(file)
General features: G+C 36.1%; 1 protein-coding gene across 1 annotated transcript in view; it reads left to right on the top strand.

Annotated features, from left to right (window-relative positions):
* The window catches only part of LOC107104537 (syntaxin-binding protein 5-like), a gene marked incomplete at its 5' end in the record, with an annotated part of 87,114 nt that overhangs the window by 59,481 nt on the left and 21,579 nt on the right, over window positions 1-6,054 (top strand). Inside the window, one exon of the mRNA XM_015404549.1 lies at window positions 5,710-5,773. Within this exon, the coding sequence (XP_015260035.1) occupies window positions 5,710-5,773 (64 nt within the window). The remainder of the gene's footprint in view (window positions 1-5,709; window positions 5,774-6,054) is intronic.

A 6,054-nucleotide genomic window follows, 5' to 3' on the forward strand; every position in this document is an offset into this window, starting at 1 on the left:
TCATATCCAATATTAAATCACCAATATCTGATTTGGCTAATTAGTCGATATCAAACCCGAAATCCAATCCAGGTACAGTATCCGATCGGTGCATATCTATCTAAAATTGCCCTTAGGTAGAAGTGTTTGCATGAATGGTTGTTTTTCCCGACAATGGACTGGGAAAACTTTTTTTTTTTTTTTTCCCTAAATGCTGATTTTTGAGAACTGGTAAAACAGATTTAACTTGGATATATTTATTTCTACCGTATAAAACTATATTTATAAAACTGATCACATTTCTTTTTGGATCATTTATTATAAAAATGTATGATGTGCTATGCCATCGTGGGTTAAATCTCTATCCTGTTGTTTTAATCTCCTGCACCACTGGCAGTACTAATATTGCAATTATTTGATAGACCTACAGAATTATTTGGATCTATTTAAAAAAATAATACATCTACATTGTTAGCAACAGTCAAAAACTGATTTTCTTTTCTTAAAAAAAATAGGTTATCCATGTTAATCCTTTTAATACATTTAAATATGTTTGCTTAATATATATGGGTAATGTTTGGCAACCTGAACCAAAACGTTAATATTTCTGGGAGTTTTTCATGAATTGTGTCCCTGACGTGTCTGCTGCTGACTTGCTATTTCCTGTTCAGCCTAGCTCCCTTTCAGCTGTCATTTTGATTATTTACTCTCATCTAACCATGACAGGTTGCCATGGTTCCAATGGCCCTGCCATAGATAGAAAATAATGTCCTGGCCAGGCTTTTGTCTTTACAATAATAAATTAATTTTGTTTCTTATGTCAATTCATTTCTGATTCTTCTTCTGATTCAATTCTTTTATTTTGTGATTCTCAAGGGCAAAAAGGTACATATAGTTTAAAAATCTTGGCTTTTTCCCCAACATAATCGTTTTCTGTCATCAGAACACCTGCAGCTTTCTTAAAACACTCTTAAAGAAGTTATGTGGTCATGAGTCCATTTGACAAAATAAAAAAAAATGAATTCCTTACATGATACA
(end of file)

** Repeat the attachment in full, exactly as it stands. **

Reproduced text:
General features: G+C 36.1%; 1 protein-coding gene across 1 annotated transcript in view; it reads left to right on the top strand.

Annotated features, from left to right (window-relative positions):
* The window catches only part of LOC107104537 (syntaxin-binding protein 5-like), a gene marked incomplete at its 5' end in the record, with an annotated part of 87,114 nt that overhangs the window by 59,481 nt on the left and 21,579 nt on the right, over window positions 1-6,054 (top strand). Inside the window, one exon of the mRNA XM_015404549.1 lies at window positions 5,710-5,773. Within this exon, the coding sequence (XP_015260035.1) occupies window positions 5,710-5,773 (64 nt within the window). The remainder of the gene's footprint in view (window positions 1-5,709; window positions 5,774-6,054) is intronic.

A 6,054-nucleotide genomic window follows, 5' to 3' on the forward strand; every position in this document is an offset into this window, starting at 1 on the left:
TCATATCCAATATTAAATCACCAATATCTGATTTGGCTAATTAGTCGATATCAAACCCGAAATCCAATCCAGGTACAGTATCCGATCGGTGCATATCTATCTAAAATTGCCCTTAGGTAGAAGTGTTTGCATGAATGGTTGTTTTTCCCGACAATGGACTGGGAAAACTTTTTTTTTTTTTTTTCCCTAAATGCTGATTTTTGAGAACTGGTAAAACAGATTTAACTTGGATATATTTATTTCTACCGTATAAAACTATATTTATAAAACTGATCACATTTCTTTTTGGATCATTTATTATAAAAATGTATGATGTGCTATGCCATCGTGGGTTAAATCTCTATCCTGTTGTTTTAATCTCCTGCACCACTGGCAGTACTAATATTGCAATTATTTGATAGACCTACAGAATTATTTGGATCTATTTAAAAAAATAATACATCTACATTGTTAGCAACAGTCAAAAACTGATTTTCTTTTCTTAAAAAAAATAGGTTATCCATGTTAATCCTTTTAATACATTTAAATATGTTTGCTTAATATATATGGGTAATGTTTGGCAACCTGAACCAAAACGTTAATATTTCTGGGAGTTTTTCATGAATTGTGTCCCTGACGTGTCTGCTGCTGACTTGCTATTTCCTGTTCAGCCTAGCTCCCTTTCAGCTGTCATTTTGATTATTTACTCTCATCTAACCATGACAGGTTGCCATGGTTCCAATGGCCCTGCCATAGATAGAAAATAATGTCCTGGCCAGGCTTTTGTCTTTACAATAATAAATTAATTTTGTTTCTTATGTCAATTCATTTCTGATTCTTCTTCTGATTCAATTCTTTTATTTTGTGATTCTCAAGGGCAAAAAGGTACATATAGTTTAAAAATCTTGGCTTTTTCCCCAACATAATCGTTTTCTGTCATCAGAACACCTGCAGCTTTCTTAAAACACTCTTAAAGAAGTTATGTGGTCATGAGTCCATTTGACAAAATAAAAAAAAATGAATTCCTTACATGATACA